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Coaches Who Prey
Coaches Who Prey

  • The purpose of addressing this topic is to help parents and athletes openly communicate about and prevent child abuse within our sports programs.   
  • The bond can be very powerful between athletes and coaches in both schools and recreation teams, as proven by two Seattle Times staff reporters who shared the information below as to what parents can do
  • About 6,000 school and volunteer coaches in the U.S. have records of sexual abuse, and 1%-2% of our school coaches are sexual abusers.  Thousands of young athletes across the country may be at risk of being molested by sexually abusive coaches. 
What Parents Can Do
  • Be aware of clues:
    • Coaches who seem to show their daughter extra attention (a sign he may be grooming her).
    • Full-body hugs by the coach.
    • Rides home alone from practices or games, and one-on-one training.
    • Cards, gifts and even sports-related awards which are targeted at one athlete and not the team.
    • Sleepovers at the coach’s house, even if the entire team is invited. 
    • Coaches who ask athletes to baby-sit their children.
    • Long or repeated phone calls to and from the coach, or a seeming dependency on the coach or his advice.
    • Out-of-town trips to tournaments or camps.  Make sure there are enough parents along to supervise.
    • A daughter suddenly quitting or losing interest in her favorite sport, or not  wanting to be near a coach.
    • Coaches who jump from team-to-team or district-to-district.  Parents can obtain a coach’s disciplinary records from a school district by filing a Public Disclosure Act request.  They can also ask the state education office for similar misconduct information on teachers who coach.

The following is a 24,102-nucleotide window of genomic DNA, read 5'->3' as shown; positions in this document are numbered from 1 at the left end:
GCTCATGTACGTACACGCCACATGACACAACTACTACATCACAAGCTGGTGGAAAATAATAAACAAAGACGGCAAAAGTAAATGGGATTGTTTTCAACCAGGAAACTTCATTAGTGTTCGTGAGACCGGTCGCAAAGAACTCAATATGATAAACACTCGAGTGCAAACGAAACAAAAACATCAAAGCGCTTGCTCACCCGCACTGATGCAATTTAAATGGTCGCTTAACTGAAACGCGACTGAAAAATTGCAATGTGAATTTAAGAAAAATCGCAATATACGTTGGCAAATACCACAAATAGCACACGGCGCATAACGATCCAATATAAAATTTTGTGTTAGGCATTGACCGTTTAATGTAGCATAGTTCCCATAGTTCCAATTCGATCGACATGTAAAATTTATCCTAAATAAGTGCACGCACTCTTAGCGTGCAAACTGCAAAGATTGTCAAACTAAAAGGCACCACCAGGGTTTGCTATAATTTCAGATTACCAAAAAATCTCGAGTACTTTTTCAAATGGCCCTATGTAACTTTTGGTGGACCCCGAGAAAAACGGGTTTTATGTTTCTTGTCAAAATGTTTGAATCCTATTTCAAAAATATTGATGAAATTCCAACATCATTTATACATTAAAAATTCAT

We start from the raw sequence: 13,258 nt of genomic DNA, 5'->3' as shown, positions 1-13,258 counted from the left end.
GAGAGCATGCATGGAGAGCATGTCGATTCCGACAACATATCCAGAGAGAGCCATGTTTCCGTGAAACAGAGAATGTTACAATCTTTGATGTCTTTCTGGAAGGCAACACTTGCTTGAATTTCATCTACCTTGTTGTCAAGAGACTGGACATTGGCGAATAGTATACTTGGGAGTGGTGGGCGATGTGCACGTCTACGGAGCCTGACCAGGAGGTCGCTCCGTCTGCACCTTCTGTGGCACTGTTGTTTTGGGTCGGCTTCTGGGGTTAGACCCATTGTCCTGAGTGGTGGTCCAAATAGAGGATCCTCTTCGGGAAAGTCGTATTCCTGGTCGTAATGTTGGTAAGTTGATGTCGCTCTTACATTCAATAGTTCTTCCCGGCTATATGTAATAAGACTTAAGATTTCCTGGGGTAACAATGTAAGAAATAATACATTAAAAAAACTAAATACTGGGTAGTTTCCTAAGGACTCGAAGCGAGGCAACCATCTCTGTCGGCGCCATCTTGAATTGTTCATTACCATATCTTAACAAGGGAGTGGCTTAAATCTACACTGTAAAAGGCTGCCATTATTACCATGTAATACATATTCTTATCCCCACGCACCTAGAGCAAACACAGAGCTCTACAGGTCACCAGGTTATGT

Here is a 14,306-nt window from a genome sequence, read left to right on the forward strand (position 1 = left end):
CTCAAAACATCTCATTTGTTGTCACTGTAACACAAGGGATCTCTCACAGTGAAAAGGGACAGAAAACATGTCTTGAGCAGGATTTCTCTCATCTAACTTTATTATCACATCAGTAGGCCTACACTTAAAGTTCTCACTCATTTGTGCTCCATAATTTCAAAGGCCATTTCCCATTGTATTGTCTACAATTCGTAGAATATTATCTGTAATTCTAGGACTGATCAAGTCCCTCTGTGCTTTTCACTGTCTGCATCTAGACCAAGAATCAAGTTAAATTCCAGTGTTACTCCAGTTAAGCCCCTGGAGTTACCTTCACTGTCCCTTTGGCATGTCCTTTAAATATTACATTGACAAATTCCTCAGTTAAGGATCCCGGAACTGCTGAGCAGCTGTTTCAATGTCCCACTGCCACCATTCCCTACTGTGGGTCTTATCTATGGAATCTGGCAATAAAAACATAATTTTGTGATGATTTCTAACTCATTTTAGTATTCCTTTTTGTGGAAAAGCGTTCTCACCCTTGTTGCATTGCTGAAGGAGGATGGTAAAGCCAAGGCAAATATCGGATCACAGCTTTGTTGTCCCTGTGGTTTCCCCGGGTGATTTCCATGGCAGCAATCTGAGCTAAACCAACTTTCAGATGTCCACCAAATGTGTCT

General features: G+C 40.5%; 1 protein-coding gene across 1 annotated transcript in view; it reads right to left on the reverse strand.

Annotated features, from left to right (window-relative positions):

• Do not let someone outside of the family have a private personal relationship with your child.  
  • Be aware of charming coaches.  Charm is a predator’s best tool, because it makes parents less likely to suspect him and victims less likely to be believed.  
  • Make sure your schools check every coach (teacher, custodian, and other school employee) for a sexual-misconduct history—and make sure their policy is to not employ such individuals.  (Remember—clean histories are no guarantee.)  
  • Read Athletic Safety First, an excellent piece of information from CAPPAA—discussing a parent’s guide to child athletic abuse; physical, emotional and sexual child athletic abuse; signs of sexual abuse; vulnerable girls can become victims, and more.  View the May 2010 article entitled “Sexual Athlete Abuse, Coaches Prey on Athletes.”